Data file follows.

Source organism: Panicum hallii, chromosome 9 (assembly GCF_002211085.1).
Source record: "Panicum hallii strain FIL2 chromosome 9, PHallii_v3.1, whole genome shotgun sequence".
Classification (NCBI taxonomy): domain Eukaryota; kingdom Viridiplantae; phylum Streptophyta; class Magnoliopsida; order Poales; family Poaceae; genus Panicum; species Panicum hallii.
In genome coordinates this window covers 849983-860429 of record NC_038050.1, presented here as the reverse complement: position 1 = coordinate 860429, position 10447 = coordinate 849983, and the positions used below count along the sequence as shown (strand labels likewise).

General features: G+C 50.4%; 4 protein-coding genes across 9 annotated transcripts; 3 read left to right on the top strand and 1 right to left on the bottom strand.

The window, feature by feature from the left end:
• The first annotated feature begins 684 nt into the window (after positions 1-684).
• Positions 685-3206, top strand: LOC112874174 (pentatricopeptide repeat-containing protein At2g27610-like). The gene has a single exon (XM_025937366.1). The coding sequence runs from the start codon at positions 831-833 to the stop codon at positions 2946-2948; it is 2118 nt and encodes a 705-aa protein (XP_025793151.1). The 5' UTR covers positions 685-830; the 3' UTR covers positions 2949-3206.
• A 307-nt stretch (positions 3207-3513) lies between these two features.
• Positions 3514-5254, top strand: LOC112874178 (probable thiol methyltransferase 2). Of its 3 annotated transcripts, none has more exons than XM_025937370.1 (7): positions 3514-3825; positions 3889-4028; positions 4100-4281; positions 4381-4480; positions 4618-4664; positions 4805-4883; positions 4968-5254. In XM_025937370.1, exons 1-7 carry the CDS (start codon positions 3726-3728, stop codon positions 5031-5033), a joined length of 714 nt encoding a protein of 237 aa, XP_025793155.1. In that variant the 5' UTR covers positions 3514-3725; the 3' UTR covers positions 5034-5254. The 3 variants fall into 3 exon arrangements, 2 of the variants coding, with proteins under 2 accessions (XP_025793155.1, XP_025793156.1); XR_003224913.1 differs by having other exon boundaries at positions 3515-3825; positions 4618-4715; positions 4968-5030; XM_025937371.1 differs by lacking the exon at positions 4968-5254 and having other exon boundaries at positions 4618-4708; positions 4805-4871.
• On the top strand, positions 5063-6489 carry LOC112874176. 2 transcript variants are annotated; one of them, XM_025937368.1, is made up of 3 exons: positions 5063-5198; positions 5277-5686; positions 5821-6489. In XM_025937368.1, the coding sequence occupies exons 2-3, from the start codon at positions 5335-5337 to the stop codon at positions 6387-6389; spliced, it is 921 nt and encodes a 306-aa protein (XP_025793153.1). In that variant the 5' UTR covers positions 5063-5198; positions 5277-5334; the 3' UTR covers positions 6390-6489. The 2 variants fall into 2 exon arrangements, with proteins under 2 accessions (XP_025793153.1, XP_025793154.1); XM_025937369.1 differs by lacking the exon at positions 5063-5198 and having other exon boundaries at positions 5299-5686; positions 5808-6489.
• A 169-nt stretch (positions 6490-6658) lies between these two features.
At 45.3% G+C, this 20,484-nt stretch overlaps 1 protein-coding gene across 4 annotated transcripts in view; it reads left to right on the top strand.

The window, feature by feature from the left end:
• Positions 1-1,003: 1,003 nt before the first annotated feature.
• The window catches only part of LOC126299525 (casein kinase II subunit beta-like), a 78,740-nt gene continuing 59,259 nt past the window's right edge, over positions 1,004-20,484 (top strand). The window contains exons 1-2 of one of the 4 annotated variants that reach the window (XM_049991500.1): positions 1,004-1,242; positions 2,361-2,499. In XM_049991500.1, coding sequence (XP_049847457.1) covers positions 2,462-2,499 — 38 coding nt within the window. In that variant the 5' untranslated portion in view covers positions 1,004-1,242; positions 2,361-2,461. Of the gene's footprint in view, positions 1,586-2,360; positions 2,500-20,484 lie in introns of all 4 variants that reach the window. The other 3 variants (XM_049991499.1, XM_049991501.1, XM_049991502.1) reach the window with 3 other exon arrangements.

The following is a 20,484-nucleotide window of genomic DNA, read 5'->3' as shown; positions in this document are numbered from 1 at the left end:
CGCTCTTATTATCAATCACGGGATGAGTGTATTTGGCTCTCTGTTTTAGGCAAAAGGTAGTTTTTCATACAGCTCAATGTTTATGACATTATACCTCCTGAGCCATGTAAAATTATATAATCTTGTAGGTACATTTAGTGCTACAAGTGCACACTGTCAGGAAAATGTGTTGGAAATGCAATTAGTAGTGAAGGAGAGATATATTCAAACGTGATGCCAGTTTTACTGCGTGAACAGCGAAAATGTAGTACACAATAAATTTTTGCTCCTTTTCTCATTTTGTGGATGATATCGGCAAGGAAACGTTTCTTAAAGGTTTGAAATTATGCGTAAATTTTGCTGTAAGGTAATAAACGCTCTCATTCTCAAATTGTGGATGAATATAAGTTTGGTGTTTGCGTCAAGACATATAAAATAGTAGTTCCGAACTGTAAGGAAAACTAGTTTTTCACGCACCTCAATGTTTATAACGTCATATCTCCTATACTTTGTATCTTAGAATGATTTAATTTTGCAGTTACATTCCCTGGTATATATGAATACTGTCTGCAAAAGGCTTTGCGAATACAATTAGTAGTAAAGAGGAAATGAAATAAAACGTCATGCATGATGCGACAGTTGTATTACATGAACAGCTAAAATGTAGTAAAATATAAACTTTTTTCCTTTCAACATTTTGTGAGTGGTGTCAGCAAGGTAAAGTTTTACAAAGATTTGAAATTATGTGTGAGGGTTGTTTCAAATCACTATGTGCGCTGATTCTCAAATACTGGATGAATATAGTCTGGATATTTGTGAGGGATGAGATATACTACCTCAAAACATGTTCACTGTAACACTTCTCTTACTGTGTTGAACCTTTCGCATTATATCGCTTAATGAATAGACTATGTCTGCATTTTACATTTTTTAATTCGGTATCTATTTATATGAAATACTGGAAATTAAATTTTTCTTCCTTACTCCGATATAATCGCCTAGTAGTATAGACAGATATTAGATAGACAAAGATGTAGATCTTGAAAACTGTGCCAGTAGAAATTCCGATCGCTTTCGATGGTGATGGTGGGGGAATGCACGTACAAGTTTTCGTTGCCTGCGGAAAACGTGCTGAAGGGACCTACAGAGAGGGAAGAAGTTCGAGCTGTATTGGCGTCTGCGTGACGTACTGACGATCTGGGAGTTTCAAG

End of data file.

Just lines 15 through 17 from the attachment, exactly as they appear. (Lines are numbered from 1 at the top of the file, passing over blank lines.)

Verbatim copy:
• Positions 1-1,003: 1,003 nt before the first annotated feature.
• The window catches only part of LOC126299525 (casein kinase II subunit beta-like), a 78,740-nt gene continuing 59,259 nt past the window's right edge, over positions 1,004-20,484 (top strand). The window contains exons 1-2 of one of the 4 annotated variants that reach the window (XM_049991500.1): positions 1,004-1,242; positions 2,361-2,499. In XM_049991500.1, coding sequence (XP_049847457.1) covers positions 2,462-2,499 — 38 coding nt within the window. In that variant the 5' untranslated portion in view covers positions 1,004-1,242; positions 2,361-2,461. Of the gene's footprint in view, positions 1,586-2,360; positions 2,500-20,484 lie in introns of all 4 variants that reach the window. The other 3 variants (XM_049991499.1, XM_049991501.1, XM_049991502.1) reach the window with 3 other exon arrangements.

The following is a 20,484-nucleotide window of genomic DNA, read 5'->3' as shown; positions in this document are numbered from 1 at the left end: